With the developed world mired in slow growth and the eurozone teetering on the brink of disintegration, to many investors the future seems bleak. Some are so disheartened they are abandoning the stock market as a hopeless endeavour. Yet, one of the abiding tenets of investing is that investor sentiment is rarely predictive of the future. Take the 1970s.
At the cusp of that decade, investors gazed back fondly on an extraordinary stretch of global growth as the world rebuilt from the ashes of the Second World War. There were many bumps in the road, of course -- five recessions, the Korean War, the Cuban missile crisis and the costly quagmire of the Vietnam War.
Bonds had been chronic weak performers as yields edged up from Second World War lows, but high-teen stock returns had more than compensated investors. To buoyant investors, the future looked bright.
Out of the blue, in October 1973, the Organization of Petroleum Exporting Countries began an oil embargo in response to the Yom Kippur War. Massive shortages and soaring prices tipped the world economy into a deep recession. Investors reeled as U.S. stock prices plunged nearly 50 per cent. Cost pressures and misguided monetary policy led to ever escalating inflation. Bond investors were crushed while U.S. stocks couldn't keep pace with inflation.
By the end of the decade, many investors were fleeing stocks and bonds due to worries about hyperinflation. Like today, equity mutual funds suffered chronic outflows. Today, investors' refuge is bonds; back then it was real estate, energy and gold. In August 1979, BusinessWeek published a now infamous article titled The Death of Equities that concluded inflation had "killed the U.S. equity market for millions of investors". Pessimism reigned and the future seemed bleak.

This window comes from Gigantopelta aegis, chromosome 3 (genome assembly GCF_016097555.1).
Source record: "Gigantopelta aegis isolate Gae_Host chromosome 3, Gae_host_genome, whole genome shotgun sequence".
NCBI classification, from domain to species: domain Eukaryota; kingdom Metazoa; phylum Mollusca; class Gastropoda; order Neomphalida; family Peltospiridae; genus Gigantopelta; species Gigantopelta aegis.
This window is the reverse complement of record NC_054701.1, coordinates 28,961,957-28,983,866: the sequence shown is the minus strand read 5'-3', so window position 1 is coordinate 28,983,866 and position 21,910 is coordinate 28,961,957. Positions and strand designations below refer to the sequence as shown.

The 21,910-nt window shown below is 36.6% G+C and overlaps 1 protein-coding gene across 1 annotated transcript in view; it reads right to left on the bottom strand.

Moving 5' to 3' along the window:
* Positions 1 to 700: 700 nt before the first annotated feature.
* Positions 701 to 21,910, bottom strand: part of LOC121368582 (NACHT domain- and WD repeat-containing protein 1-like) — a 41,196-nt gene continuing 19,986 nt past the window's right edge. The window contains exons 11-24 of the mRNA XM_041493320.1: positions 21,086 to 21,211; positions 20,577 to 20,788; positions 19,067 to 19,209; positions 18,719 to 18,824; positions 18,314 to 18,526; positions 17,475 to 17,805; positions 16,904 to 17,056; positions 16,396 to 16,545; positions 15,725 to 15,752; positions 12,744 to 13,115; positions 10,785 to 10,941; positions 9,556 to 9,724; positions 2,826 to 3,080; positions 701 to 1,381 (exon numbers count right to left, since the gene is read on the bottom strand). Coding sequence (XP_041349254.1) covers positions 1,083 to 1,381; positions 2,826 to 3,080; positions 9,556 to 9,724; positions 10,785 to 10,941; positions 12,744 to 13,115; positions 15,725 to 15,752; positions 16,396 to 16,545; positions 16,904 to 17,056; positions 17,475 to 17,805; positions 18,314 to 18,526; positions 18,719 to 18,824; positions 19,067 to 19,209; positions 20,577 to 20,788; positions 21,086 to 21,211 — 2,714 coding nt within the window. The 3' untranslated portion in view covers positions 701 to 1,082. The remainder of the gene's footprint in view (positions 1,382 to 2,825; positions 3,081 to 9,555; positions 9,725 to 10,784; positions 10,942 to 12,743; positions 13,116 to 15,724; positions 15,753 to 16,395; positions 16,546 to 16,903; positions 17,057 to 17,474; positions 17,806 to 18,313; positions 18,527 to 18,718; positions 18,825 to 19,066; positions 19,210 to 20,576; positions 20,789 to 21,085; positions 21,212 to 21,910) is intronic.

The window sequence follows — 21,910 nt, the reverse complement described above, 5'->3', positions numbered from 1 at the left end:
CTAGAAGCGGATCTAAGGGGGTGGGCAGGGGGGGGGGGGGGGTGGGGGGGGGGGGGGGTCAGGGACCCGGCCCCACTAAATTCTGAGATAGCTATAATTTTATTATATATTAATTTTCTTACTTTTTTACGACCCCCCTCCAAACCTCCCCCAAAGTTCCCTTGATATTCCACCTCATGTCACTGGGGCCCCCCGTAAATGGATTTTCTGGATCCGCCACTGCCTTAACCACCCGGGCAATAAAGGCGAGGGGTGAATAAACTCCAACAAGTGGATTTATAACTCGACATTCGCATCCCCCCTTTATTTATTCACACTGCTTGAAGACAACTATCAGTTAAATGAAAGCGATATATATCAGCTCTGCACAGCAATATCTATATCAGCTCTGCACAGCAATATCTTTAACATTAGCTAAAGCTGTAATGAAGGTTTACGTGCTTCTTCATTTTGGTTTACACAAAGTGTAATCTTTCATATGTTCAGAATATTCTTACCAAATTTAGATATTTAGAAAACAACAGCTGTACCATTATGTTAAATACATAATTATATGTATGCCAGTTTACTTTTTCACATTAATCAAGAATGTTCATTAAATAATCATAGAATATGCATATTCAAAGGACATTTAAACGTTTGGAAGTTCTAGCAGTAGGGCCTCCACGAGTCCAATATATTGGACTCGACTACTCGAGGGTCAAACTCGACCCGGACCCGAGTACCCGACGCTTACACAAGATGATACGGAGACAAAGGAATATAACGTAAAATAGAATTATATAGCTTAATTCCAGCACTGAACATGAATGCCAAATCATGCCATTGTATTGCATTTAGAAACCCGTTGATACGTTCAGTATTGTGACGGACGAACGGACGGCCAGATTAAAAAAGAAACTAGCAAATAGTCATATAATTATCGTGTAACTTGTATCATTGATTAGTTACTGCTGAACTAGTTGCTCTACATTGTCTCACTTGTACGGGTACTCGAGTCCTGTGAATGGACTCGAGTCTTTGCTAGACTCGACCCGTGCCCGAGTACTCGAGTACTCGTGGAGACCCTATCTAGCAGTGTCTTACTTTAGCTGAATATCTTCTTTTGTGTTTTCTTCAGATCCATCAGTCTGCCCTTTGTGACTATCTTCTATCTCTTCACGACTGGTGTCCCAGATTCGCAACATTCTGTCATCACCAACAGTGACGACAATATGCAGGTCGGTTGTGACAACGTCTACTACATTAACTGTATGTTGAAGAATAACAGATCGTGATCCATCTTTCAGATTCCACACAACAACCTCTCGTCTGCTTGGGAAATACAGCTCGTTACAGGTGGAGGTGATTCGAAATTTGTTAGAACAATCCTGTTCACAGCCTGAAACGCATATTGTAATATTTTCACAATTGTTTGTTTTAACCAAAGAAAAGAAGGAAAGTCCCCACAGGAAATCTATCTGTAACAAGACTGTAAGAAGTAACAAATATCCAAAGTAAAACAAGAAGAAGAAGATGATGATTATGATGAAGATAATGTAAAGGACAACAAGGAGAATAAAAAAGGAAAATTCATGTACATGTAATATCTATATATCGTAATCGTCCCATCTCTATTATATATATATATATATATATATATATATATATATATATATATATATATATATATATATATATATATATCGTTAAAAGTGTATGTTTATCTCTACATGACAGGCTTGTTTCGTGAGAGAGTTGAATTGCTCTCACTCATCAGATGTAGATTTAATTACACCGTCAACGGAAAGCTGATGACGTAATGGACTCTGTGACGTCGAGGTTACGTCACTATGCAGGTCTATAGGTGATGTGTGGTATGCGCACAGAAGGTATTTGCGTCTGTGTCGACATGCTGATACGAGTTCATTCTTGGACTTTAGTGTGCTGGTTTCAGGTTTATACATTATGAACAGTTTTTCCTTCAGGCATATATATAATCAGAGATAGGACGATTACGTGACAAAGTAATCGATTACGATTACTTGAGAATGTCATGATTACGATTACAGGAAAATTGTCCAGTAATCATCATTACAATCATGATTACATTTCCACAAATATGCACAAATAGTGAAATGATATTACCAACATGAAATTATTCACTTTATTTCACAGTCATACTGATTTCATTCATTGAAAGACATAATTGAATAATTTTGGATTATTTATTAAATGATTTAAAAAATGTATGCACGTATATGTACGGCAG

Unexpectedly, in 1981, Paul Volcker, chairman of the U.S. Federal Reserve, throttled inflation with a heavy dose of punitively high interest rates -- a policy that earned him scathing criticism as the U.S. economy plunged into another recession. Unbeknown to investors, sound monetary policy, low valuations and then president Ronald Reagan's pro-business agenda had set the stage for a decade of superlative returns. U.S. stocks earned nearly 18 per cent annually in the 1980s while international stocks returned more than 22 per cent, far outpacing Canada's 12-per-cent average return. To the chagrin of inflation bugs, it was the market favourites, gold and oil, that crashed.
The 1990s saw investor optimism morph into euphoria as the Information Age dawned. U.S. stocks earned double-digit returns for a second decade while surprisingly Japan, the peerless economic miracle, went into a tailspin. Canadian investors eschewed their stuffy banks and boring resource companies and poured money into U.S. equity funds. Bonds were viewed as an investment for fuddy-duddies. In December 1999, a survey of U.S. investors revealed they expected stocks to return 19 per cent annually over the next 10 years. The future seemed limitless.
In retrospect, the only thing limitless about that last decade was the severity of the setbacks. As the bursting of the tech bubble was followed by the unimaginable horror of 9/11, U.S. stocks plummeted nearly 50 per cent. Stocks had barely recovered by 2007 when the storm of the global credit crisis swept through portfolios leaving a sea of red ink. For investors in U.S. and international stocks, it was a lost decade -- returns were negative. It was the unpopular assets of the prior decade, Canadian stocks and bonds, that posted positive returns.
So far this decade, sovereign debt flare-ups and episodic economic weakness have sent repeated spasms through the markets. Canadian stock returns are barely positive while international and emerging market equities are in the red. Diversification has worked -- bonds, U.S. equities, REITs and gold have all performed, but it has been a tortuous grind.
Many investors, fatigued by the endless gloomy news and market volatility, are pessimistic about the future and forsaking stocks. That is too bad. If the experience of past decades has shown us anything, it is that investors' emotions are a poor guide to the future.
Michael Nairne is the president of Tacita Capital Inc. tacitacapital.com, a private family office and investment counselling firm in Toronto.
-- Financial Post